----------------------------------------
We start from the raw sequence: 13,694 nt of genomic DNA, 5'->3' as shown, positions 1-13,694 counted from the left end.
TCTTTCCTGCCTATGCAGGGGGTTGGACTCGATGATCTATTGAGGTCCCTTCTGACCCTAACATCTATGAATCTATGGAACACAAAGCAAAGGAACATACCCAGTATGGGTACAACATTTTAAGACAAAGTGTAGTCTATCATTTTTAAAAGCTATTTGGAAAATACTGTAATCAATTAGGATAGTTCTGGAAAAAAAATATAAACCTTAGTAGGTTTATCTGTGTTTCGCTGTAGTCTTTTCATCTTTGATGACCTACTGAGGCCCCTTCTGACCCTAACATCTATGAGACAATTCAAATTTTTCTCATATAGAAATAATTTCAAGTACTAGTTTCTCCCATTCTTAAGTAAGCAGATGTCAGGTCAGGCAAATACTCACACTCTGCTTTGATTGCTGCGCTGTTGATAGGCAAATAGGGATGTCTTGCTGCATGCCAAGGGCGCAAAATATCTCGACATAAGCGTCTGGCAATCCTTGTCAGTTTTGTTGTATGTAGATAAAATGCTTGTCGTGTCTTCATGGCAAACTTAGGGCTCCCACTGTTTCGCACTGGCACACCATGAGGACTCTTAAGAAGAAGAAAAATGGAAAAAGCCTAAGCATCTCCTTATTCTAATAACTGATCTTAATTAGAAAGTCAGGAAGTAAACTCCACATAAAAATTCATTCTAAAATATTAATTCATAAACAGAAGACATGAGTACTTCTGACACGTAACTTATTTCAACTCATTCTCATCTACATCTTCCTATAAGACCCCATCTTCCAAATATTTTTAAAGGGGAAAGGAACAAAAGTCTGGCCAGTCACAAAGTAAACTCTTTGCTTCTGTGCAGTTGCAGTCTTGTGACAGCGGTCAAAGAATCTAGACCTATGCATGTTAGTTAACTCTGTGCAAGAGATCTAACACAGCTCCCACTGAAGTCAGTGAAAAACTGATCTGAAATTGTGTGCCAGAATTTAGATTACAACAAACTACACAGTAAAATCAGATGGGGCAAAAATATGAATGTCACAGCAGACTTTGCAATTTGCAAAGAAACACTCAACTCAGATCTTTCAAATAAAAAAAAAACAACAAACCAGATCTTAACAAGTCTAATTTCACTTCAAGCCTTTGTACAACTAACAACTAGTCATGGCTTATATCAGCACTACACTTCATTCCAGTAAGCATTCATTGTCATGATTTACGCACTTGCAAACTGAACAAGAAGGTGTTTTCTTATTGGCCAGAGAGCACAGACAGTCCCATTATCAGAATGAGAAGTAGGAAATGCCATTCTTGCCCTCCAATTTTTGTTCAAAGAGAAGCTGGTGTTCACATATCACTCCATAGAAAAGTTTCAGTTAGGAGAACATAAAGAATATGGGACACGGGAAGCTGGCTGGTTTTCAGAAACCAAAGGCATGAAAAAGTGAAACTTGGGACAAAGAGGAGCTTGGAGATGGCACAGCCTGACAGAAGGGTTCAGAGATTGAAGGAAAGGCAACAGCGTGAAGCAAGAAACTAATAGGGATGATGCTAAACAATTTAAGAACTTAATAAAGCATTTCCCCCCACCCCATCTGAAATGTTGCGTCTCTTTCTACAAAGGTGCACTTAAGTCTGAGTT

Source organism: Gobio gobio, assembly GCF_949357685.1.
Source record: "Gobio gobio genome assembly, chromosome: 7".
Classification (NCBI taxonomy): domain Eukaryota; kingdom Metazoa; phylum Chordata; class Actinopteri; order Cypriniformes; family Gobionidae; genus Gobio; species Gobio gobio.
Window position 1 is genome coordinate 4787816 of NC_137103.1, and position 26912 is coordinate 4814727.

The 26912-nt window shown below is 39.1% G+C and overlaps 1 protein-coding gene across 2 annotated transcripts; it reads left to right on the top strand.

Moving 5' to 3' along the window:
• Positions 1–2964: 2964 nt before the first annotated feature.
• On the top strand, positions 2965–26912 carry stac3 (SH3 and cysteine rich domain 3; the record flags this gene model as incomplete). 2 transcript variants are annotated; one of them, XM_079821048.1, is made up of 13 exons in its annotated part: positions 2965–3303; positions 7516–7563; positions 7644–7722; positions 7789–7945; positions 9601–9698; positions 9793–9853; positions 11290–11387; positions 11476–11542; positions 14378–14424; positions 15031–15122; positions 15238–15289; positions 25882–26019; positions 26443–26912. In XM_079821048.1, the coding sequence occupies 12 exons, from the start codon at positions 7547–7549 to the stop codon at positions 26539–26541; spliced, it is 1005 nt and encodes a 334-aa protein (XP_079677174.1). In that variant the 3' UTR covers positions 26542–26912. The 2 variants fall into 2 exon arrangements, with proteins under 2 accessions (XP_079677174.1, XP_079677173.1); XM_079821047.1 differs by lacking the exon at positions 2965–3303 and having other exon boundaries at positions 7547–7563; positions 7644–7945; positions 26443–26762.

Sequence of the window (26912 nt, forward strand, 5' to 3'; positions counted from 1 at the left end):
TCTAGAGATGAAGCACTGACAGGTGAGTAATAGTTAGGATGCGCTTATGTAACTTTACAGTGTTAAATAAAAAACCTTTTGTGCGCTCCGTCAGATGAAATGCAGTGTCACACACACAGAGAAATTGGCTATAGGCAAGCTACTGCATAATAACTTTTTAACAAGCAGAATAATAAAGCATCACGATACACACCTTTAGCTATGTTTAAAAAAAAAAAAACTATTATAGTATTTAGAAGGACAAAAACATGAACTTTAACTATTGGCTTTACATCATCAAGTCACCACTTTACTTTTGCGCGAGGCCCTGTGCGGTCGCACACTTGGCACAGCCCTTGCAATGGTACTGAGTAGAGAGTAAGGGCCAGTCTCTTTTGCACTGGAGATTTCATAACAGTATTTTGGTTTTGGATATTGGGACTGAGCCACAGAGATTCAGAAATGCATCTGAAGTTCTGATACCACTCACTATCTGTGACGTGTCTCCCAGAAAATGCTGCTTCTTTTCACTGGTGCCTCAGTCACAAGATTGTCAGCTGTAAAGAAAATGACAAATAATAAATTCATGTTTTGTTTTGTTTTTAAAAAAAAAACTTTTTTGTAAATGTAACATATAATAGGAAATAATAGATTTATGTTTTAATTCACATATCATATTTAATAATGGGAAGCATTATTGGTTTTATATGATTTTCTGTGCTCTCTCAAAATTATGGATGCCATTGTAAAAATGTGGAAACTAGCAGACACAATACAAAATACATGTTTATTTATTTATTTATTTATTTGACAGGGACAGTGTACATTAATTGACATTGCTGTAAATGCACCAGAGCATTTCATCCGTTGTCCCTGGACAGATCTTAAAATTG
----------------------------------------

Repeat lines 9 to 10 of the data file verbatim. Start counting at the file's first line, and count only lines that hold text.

• Positions 1–2964: 2964 nt before the first annotated feature.
• On the top strand, positions 2965–26912 carry stac3 (SH3 and cysteine rich domain 3; the record flags this gene model as incomplete). 2 transcript variants are annotated; one of them, XM_079821048.1, is made up of 13 exons in its annotated part: positions 2965–3303; positions 7516–7563; positions 7644–7722; positions 7789–7945; positions 9601–9698; positions 9793–9853; positions 11290–11387; positions 11476–11542; positions 14378–14424; positions 15031–15122; positions 15238–15289; positions 25882–26019; positions 26443–26912. In XM_079821048.1, the coding sequence occupies 12 exons, from the start codon at positions 7547–7549 to the stop codon at positions 26539–26541; spliced, it is 1005 nt and encodes a 334-aa protein (XP_079677174.1). In that variant the 3' UTR covers positions 26542–26912. The 2 variants fall into 2 exon arrangements, with proteins under 2 accessions (XP_079677174.1, XP_079677173.1); XM_079821047.1 differs by lacking the exon at positions 2965–3303 and having other exon boundaries at positions 7547–7563; positions 7644–7945; positions 26443–26762.